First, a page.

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Fashion’s Fascination With The Homeless: 9 Offensive Examples

Fashion’s Fascination With The Homeless: 9 Offensive Examples


Posted in Fashion By
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    Last week, a financial report from late 2012 hit the Internet, and people took issue with a very specific comment made by Richard Hayne, the CEO of Urban Outfitters. "The Urban customer, we always talk about, is the upscale homeless person, who has a slight degree of angst and is probably in the life stage of 18 to 26 ... The Anthropologie customer is a bit more polished, a bit more older and she has much less angst ... She tends to be a homeowner and she tends to be in a relationship and more likely than not, married with children," he stated. The "upscale homeless" portion of his speech definitely ruffled some feathers, but it certainly isn't the first time the homeless have been referenced in the fashion world.

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    For the October 2012 issue of Vogue Germany, model Magdalena Langrova posed as a bag lady, wearing ensembles from designers like Rick Owens, Louis Vuitton, and Gareth Pugh. Despite the use of high-fashion labels, many thought this was mocking the homeless.

    Photo: Stylecaster Pictures / Vogue Germany
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    W Magazine's September 2009 editorial "Paper Bag Princess" featured top model Sasha Pivovarova as a high-end bag lady (she was quite literally a bag lady, wearing shopping bags from top labels like Prada and Ferragamo).

    Photo: Stylecaster Pictures / W Magazine
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    For her Fall 2012 menswear show, British designer Vivienne Westwood went for a "homeless chic" concept that many fashion critics felt was tasteless—and also unoriginal.

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    Model Erin Wasson caused controversy when she was interviewed by Cory Kennedy back in 2008 about her personal style. She stated, "The people with the best style for me are the people that are the poorest. Like, when I go down to Venice Beach and I see the homeless, like, I'm like, 'Oh my God, they're pulling out, like, crazy looks and they, like, pulled shit out of like garbage cans.'" Needless to say, people weren't thrilled.

    Photo: Getty Images / Larry Busacca
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    During cycle 10 of "Ameria's Next Top Model" back in 2008, the aspiring catwalkers caused controversy when they had to pose for a shoot where they portrayed homeless women being surrounded by high fashion models.

    Photo: Stylecaster Pictures / America's Next Top Model
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    Back in 2010, a book called Homeless People Don't Get Fat! caused a stir in Britain. The cheeky-yet-tacky book commented on the fashion industry's obsession with vagrants and their ability to "burn off calories through a healthy outdoors lifestyle." Also, the homeless stay thin thanks to "class A drug addictions," which are celebrated by the fashion industry. Apparently, the industry needs to reevaluate its priorities.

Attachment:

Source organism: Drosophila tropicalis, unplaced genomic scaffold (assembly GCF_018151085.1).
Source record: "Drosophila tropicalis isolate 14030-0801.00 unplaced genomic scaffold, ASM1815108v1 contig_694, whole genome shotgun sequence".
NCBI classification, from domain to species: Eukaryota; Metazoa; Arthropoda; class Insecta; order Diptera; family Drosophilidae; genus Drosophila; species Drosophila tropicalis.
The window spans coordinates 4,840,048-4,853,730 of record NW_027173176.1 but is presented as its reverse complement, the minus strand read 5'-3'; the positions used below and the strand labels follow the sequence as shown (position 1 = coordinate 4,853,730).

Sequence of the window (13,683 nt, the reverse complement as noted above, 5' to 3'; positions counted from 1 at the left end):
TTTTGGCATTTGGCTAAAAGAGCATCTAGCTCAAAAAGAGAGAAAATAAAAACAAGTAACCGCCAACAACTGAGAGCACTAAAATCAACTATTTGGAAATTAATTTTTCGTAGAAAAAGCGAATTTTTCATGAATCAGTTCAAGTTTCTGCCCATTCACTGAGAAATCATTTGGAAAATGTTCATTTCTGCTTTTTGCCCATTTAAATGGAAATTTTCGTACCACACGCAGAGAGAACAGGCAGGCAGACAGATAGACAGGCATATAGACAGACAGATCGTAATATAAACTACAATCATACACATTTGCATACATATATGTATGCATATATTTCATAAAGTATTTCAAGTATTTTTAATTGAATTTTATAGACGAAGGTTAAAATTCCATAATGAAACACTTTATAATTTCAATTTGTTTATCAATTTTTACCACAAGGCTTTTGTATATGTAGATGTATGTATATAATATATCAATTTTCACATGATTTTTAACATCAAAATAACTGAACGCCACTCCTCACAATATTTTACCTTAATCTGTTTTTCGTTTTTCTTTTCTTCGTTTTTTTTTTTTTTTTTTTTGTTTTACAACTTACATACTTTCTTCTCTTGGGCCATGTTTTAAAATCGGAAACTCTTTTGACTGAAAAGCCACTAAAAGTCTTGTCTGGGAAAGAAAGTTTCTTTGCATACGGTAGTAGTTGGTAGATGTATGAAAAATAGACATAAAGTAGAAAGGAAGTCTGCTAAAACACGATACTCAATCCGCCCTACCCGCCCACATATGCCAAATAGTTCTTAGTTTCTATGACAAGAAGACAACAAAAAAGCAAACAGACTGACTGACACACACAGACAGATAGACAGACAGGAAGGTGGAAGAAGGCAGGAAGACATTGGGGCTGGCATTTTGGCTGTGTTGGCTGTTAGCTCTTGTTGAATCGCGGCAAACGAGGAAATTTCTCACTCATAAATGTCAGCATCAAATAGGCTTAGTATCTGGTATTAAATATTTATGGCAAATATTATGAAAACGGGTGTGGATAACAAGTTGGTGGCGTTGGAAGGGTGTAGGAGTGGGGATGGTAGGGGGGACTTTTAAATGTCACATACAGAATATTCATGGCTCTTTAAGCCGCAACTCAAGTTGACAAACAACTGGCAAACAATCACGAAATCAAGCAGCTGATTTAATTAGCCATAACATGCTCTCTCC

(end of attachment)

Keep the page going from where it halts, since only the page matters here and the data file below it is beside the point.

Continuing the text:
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    One of John Galliano's most famous collections was the Christian Dior Spring 2000 show, which was inspired by the homeless people living along the Seine in Paris. While on one hand it was wildly controversial, many praised his cutting edge technique.

    Photo: Stylecaster Pictures / Style.com
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    Mary-Kate and Ashley Olsen started to make headlines for their style which many referred to as "homeless chic." It was characterized by lots of layering, baggy garments, but always an expensive designer bag. When asked why they dressed like this, Mary-Kate stated, "For me, it was so cold, like the wind chill. How could you not put on 20 things when you're going from Los Angeles to walking through the snow? ... I think it was probably that. And laziness."

    Photo: Stylecaster Pictures / SIPA USA

Last week, a 2012 Urban Outfitters financial report surfaced online that included comments made by the company’s CEO Richard Hayne that essentially explained his marketing philosophy to Wall Street folks. To specifically describe the target Urban Outfitters shopper—the company also owns Anthropologie and Free People—Hayne said this: “The Urban customer, we always talk about, is the upscale homeless person, who has a slight degree of angst and is probably in the life stage of 18 to 26.”

Now, we’re pretty sure his remark was meant merely to evoke a specific image, but it was only a matter of time before angry Internet commenters started to take him to task over the use of the word “homeless.”

This got us thinking about that fact that the fashion industry has been referencing (even fetishizing, some might say) the homeless for years now, in everything from editorials, runway collections, and comments to the media—and often creating mini-controversies because of it. While there’s nothing wrong with being influenced by certain subcultures, choosing to continually seek inspiration from people who are, in fact, homeless is tricky business. The fashion industry exists to seek profit, so creating high-gloss depictions of people who look the way do they because they’re struggling can easily come off as tasteless or highly condescending.

To show that fashion’s strange fascination with the homeless is nothing new, we’ve put together nine particularly offensive examples that have made headlines.

Click through the slideshow above for some of fashion’s most blatant objectifications of the homeless and let us know: Do you think it’s harmless or tacky? 

MORE: The 10 Most Controversial Celebrity Outfits Ever

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